Graduation years are assumed to be arguably the best years of life. But the narrative can be different if graduation or post-graduation years leave you in debt of lakhs in student loans. Yet, it won’t stop anyone student from pursuing higher studies because education is expected to be the only way to get a better standard of living and make money.
If a student does not want to take high risks at a young age there are only a few alternatives to it. They could either apply for scholarships. Working while studying and gaining experience to enhance their resume. Likely, those with a college degree will have a plethora of job opportunities and higher earning potential. According to 2021 U.S. Bureau of Labour Statistics data, adults ages 25 and older with a high school diploma but no college experience earned on average $809 per week, while those with a bachelor’s degree earned on average $1,334 per week (earnings listed are for full-time wage and salary workers). This works out to a $27,300 difference in annual salaries, which is a considerable amount.
If you’re a student who does not want to be burdened with millions of student loan debt, here’s what you can do to manage it.
- Go for a collateral Loan
Most banks allow students to take education loans without collateral. However, you must know that opting for a secured loan with collateral can be a cheaper option. A student can opt for a loan amount of 7 lakh rupees without any collateral security. Many banks or financial institutions do not ask for collateral unless the education loan amount is higher than 7 lakh rupees. An education loan with collateral offers a lower interest rate compared to unsecured loans as the lender is not exposed to a high risk of default by the borrower. So, if you own any assets like land, property or FD, you can use them as collateral to avail of an education loan from the same bank where you have these assets.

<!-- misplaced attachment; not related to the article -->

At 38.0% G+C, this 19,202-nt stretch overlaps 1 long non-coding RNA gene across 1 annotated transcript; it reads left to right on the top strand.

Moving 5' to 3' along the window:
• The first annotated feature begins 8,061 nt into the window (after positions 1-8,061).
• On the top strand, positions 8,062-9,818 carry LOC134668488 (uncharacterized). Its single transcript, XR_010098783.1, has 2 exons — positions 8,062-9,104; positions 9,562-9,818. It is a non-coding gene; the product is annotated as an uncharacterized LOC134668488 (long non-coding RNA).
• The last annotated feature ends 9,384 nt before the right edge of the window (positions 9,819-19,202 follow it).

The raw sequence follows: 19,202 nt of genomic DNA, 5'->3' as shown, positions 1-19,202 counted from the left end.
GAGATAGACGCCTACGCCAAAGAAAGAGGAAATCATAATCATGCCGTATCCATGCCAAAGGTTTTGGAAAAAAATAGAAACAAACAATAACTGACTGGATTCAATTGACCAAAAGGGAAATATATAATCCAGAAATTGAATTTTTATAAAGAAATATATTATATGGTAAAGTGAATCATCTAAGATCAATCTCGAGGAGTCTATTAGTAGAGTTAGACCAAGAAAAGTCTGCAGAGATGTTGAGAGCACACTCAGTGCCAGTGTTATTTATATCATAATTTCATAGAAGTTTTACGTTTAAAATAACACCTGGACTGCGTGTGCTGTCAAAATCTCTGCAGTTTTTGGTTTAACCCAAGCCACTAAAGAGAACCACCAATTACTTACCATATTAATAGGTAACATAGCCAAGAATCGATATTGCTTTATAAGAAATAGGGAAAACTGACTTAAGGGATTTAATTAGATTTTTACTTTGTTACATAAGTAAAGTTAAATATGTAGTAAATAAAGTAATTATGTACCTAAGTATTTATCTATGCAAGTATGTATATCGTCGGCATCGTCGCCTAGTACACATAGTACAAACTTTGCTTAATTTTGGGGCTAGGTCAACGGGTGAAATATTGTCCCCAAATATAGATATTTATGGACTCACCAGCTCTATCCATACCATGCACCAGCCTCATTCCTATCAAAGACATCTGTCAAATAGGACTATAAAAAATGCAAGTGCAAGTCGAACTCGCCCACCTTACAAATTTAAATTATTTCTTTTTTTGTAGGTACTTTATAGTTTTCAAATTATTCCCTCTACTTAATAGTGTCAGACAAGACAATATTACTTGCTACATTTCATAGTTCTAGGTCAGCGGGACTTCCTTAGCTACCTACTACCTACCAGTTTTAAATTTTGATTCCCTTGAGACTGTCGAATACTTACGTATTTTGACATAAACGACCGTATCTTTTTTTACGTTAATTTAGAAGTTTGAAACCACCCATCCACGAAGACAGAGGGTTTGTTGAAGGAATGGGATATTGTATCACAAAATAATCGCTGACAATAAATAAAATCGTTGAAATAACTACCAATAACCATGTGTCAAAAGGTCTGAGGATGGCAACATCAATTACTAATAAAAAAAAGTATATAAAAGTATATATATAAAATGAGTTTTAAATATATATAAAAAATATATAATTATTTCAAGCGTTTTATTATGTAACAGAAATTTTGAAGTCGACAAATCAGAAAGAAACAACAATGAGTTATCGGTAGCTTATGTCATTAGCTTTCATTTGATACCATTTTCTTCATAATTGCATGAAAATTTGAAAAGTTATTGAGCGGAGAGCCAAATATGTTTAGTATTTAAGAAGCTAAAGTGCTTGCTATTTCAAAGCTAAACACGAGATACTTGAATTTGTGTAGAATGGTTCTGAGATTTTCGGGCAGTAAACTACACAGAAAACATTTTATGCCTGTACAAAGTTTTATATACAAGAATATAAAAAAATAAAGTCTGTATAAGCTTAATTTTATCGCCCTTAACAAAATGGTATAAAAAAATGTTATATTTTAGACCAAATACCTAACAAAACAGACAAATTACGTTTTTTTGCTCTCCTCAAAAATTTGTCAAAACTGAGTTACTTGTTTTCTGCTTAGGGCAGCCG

- Pay interest during the moratorium
Equated monthly instalments (EMIs) of education loans do not start immediately after the loan is disbursed. The borrowers can start the loan repayment after the completion of the course or when they start earning. This grace period for borrowers is called a moratorium. Though the borrowers do not necessarily have to pay the EMIs during the moratorium period, simple interest is still charged by the lender which is added to the principal amount.
Some banks may offer concessions (usually 1 per cent) on the overall interest rate if the borrowers choose to pay the interest amount during the moratorium period. Thus, it is advisable to pay the interest portion of the loan during the moratorium period to reduce the cost of repayment.
- Loan subsidy schemes
The central government and various state governments as well offer subsidy schemes to make education loans more affordable.
- Form a sensible repayment strategy
Normally, unsecured education loans are available for a period of up to five to eight years. On the other hand, secured education loans are available for a tenure of up to 10 to 15 years.
Secured education loans are available for longer tenure – up to 10 years for loans up to Rs 7.5 lakh, and 15 years for a loan amount above Rs 7.5 lakh. Though longer tenure reduces the monthly EMI amount, it increases the overall repayment cost. Hence students should prefer to go for a shorter repayment tenure. Also, repayment of an education loan does not carry any penalty, so students can repay the outstanding loan amount to save on interest costs.
- Lenders may offer concessional rates for women, those studying in premier institutions
Banks and lenders also reserve their lowest rates for students going to premier institutions such as IITs and IIMs, or universities of national importance. The eligibility varies from one lender to another.
Point to note
If you apply for an education loan, then you are eligible for tax deduction under Section 80(E) of the Income-tax Act, 1961. The deduction can be claimed on the interest paid towards the education loan. However, you must know that the tax benefit can only be claimed by an individual who has taken the loan even if he/she is not the actual beneficiary.